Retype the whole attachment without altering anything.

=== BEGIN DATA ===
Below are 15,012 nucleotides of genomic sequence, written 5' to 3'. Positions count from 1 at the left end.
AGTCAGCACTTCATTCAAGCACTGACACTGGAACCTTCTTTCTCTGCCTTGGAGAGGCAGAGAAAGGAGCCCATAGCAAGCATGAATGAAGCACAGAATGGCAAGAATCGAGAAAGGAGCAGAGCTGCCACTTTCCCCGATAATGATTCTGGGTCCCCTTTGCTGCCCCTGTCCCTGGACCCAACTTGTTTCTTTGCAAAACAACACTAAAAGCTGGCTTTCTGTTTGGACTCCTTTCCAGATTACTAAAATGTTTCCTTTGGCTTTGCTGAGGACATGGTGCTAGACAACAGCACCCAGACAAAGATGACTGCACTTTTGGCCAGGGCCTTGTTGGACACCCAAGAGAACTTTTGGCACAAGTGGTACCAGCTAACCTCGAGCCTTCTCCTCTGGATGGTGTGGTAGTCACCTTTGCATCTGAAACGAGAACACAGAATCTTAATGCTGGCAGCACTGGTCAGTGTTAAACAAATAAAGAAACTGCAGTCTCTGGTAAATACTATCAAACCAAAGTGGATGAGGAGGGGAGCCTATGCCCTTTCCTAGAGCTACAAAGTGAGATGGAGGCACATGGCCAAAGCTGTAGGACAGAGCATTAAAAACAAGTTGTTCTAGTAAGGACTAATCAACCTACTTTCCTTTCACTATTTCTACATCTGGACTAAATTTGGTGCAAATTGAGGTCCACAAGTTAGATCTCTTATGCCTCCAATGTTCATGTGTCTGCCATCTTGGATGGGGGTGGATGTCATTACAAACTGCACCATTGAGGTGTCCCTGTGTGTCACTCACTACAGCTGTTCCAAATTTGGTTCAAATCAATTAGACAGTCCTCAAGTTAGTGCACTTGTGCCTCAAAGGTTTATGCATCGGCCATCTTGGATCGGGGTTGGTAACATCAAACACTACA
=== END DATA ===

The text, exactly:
Below are 15,012 nucleotides of genomic sequence, written 5' to 3'. Positions count from 1 at the left end.
AGTCAGCACTTCATTCAAGCACTGACACTGGAACCTTCTTTCTCTGCCTTGGAGAGGCAGAGAAAGGAGCCCATAGCAAGCATGAATGAAGCACAGAATGGCAAGAATCGAGAAAGGAGCAGAGCTGCCACTTTCCCCGATAATGATTCTGGGTCCCCTTTGCTGCCCCTGTCCCTGGACCCAACTTGTTTCTTTGCAAAACAACACTAAAAGCTGGCTTTCTGTTTGGACTCCTTTCCAGATTACTAAAATGTTTCCTTTGGCTTTGCTGAGGACATGGTGCTAGACAACAGCACCCAGACAAAGATGACTGCACTTTTGGCCAGGGCCTTGTTGGACACCCAAGAGAACTTTTGGCACAAGTGGTACCAGCTAACCTCGAGCCTTCTCCTCTGGATGGTGTGGTAGTCACCTTTGCATCTGAAACGAGAACACAGAATCTTAATGCTGGCAGCACTGGTCAGTGTTAAACAAATAAAGAAACTGCAGTCTCTGGTAAATACTATCAAACCAAAGTGGATGAGGAGGGGAGCCTATGCCCTTTCCTAGAGCTACAAAGTGAGATGGAGGCACATGGCCAAAGCTGTAGGACAGAGCATTAAAAACAAGTTGTTCTAGTAAGGACTAATCAACCTACTTTCCTTTCACTATTTCTACATCTGGACTAAATTTGGTGCAAATTGAGGTCCACAAGTTAGATCTCTTATGCCTCCAATGTTCATGTGTCTGCCATCTTGGATGGGGGTGGATGTCATTACAAACTGCACCATTGAGGTGTCCCTGTGTGTCACTCACTACAGCTGTTCCAAATTTGGTTCAAATCAATTAGACAGTCCTCAAGTTAGTGCACTTGTGCCTCAAAGGTTTATGCATCGGCCATCTTGGATCGGGGTTGGTAACATCAAACACTACA